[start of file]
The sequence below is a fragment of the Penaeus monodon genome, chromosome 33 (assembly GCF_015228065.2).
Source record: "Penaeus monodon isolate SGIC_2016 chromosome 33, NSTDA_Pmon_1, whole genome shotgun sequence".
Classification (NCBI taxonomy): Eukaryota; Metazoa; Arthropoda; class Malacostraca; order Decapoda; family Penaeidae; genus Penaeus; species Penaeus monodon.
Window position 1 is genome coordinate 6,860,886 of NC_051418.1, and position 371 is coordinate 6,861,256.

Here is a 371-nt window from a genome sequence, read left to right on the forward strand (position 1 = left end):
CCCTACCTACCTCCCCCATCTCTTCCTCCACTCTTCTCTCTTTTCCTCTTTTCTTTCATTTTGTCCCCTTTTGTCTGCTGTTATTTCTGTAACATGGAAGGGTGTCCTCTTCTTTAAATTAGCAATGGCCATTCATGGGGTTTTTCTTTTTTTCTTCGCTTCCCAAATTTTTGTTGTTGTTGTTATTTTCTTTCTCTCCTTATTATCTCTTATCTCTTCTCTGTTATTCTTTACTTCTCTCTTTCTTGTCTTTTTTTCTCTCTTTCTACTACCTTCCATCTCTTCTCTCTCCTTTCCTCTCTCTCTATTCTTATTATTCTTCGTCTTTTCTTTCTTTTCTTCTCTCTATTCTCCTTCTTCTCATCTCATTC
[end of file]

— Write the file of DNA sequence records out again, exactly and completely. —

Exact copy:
The sequence below is a fragment of the Penaeus monodon genome, chromosome 33 (assembly GCF_015228065.2).
Source record: "Penaeus monodon isolate SGIC_2016 chromosome 33, NSTDA_Pmon_1, whole genome shotgun sequence".
Classification (NCBI taxonomy): Eukaryota; Metazoa; Arthropoda; class Malacostraca; order Decapoda; family Penaeidae; genus Penaeus; species Penaeus monodon.
Window position 1 is genome coordinate 6,860,886 of NC_051418.1, and position 371 is coordinate 6,861,256.

Here is a 371-nt window from a genome sequence, read left to right on the forward strand (position 1 = left end):
CCCTACCTACCTCCCCCATCTCTTCCTCCACTCTTCTCTCTTTTCCTCTTTTCTTTCATTTTGTCCCCTTTTGTCTGCTGTTATTTCTGTAACATGGAAGGGTGTCCTCTTCTTTAAATTAGCAATGGCCATTCATGGGGTTTTTCTTTTTTTCTTCGCTTCCCAAATTTTTGTTGTTGTTGTTATTTTCTTTCTCTCCTTATTATCTCTTATCTCTTCTCTGTTATTCTTTACTTCTCTCTTTCTTGTCTTTTTTTCTCTCTTTCTACTACCTTCCATCTCTTCTCTCTCCTTTCCTCTCTCTCTATTCTTATTATTCTTCGTCTTTTCTTTCTTTTCTTCTCTCTATTCTCCTTCTTCTCATCTCATTC